To determine the effects of marijuana on athletic performance.
We searched MEDLINE, EMBASE, CINAHL, PsycINFO, AMED, and SPORTDiscus from their beginning to September 2016. Study quality was assessed using the Cochrane collaboration tool for assessing risk of bias and the Cochrane GRADE scale. No meta-analyses were performed for this review.
Subjects in a track, gym, or recreational ward.
Any primary study which included male and female adults of any athletic background between ages 18 and 65, with no other comorbid conditions.
Any primary study which used marijuana cigarettes and included a control group.
Vital signs, pulmonary measures, physical work capacity, grip strength, and exercise duration were determined to be relevant outcomes.
Three trials examined marijuana and its effects on athletic performance. Two trials had a high risk of bias and 1 trial had an unclear risk of bias. The effect of marijuana on outcomes including heart rate, blood pressure, and exercise duration remains unclear. Low quality evidence suggests that treatment, sham, and inactive control groups do not have a significant difference for grip strength. Low quality evidence suggests that there is an ergogenic effect of treatment demonstrated by increased bronchodilation and FEV1 compared with inactive control and that there is an ergolytic effect of treatment demonstrated by decreased physical work capacity compared with sham and inactive control groups.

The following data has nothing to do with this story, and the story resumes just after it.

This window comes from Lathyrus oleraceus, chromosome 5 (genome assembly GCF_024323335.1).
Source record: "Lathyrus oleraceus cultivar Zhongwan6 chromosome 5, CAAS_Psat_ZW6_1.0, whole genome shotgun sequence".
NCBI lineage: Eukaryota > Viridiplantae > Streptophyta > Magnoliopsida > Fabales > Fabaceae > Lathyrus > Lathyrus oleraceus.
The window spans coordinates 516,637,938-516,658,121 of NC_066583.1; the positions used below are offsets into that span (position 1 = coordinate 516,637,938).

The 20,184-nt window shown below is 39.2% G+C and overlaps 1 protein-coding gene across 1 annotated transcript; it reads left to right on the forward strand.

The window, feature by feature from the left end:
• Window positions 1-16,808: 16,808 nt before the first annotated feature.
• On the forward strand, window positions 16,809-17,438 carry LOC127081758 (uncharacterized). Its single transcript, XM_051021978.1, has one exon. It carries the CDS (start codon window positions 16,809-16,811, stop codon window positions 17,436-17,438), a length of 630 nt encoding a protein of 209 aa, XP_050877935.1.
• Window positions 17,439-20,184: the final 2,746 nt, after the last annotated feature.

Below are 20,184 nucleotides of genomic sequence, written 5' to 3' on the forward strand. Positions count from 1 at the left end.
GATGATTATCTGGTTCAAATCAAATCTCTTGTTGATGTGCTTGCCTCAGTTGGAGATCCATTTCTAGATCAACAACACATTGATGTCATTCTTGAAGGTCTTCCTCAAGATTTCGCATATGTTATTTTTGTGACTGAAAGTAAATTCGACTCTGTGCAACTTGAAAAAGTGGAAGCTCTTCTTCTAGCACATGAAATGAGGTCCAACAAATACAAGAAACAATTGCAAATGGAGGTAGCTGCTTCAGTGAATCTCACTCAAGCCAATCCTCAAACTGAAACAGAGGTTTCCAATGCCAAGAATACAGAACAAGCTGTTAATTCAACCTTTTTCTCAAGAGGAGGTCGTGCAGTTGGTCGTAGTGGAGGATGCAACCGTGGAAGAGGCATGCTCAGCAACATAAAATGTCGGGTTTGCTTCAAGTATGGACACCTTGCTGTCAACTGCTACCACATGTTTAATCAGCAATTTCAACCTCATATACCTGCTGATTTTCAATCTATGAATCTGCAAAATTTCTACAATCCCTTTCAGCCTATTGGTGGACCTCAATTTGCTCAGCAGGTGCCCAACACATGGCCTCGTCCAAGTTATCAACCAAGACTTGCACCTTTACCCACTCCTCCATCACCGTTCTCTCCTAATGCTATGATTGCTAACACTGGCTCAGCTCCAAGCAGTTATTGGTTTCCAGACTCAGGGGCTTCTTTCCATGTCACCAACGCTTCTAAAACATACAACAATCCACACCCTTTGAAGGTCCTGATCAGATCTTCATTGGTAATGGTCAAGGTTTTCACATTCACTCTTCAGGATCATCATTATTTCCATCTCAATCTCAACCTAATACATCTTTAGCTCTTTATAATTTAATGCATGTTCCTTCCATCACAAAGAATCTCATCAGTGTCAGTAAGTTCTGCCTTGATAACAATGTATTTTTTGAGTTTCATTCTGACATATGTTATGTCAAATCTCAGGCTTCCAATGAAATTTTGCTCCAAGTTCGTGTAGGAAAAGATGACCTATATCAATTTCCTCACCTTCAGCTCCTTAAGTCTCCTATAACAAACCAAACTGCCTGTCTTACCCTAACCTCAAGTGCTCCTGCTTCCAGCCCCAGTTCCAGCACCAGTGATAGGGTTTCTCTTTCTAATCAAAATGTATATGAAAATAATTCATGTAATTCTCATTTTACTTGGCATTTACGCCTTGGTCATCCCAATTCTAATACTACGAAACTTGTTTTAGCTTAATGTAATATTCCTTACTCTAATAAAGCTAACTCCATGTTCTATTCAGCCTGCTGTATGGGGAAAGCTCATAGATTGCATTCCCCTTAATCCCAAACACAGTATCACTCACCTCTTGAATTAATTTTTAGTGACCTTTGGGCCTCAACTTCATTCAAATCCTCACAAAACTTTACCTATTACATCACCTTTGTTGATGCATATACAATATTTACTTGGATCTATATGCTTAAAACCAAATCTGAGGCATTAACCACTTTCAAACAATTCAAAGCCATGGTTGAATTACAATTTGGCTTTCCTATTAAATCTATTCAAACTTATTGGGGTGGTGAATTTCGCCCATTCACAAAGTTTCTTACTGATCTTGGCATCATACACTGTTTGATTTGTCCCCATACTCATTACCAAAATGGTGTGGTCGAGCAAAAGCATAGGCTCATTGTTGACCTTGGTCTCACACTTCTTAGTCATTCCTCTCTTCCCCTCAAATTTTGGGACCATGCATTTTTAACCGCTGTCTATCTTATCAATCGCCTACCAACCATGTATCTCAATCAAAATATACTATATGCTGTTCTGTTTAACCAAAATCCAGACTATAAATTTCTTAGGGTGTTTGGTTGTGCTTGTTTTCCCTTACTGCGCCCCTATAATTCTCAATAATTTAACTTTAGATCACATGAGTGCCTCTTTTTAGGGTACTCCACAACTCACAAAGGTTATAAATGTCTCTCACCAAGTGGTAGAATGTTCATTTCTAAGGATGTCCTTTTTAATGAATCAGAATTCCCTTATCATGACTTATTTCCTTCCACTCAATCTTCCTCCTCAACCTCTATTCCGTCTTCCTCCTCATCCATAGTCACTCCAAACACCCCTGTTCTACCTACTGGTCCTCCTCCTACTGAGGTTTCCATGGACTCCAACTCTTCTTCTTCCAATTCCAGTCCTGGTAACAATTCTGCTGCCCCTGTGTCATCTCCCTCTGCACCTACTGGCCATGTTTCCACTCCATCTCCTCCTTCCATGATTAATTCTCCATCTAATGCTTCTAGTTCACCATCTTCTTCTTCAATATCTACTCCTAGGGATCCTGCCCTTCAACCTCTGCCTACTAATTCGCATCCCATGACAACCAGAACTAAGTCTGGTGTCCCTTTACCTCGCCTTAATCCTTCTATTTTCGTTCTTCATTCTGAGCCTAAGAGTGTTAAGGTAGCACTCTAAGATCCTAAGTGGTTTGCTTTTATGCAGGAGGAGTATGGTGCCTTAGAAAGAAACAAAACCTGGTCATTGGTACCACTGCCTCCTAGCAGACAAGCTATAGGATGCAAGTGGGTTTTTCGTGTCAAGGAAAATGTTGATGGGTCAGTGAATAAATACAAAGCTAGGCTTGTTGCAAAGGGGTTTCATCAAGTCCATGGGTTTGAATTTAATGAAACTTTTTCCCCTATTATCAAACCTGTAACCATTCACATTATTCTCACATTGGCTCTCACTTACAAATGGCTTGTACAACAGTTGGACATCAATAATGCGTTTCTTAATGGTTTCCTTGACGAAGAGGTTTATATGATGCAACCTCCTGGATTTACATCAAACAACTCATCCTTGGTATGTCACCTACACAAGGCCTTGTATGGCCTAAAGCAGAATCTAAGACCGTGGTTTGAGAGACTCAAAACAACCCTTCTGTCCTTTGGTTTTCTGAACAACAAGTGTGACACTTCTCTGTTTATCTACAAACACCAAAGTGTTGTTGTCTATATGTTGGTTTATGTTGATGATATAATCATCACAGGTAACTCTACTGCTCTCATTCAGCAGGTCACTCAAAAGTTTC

Because the number and quality of studies was low, the effects of marijuana on athletic performance remain unclear.
Faculty of Health Sciences, Michael G. Degroote School of Medicine, McMaster University, Hamilton, ON, Canada.
Corresponding Author: Dion Diep, BHSc, McMaster University, Hamilton, ON, L8S 4L8 Canada (email@example.com).
The authors report no conflicts of interest.
Supplemental digital content is available for this article. Direct URL citations appear in the printed text and are provided in the HTML and PDF versions of this article on the journal's Web site (www.cjsportmed.com).
D. Diep and H. Robson ran the literature search, analyzed and chose the relevant studies, critiqued their methodology and quality of evidence, and formed relevant conclusions. K. V. Trinh analyzed and chose the relevant studies, critiqued their methodology and quality of evidence, and formed relevant conclusions. All authors proofread the manuscript.
Received October 12, 2016
Accepted March 16, 2017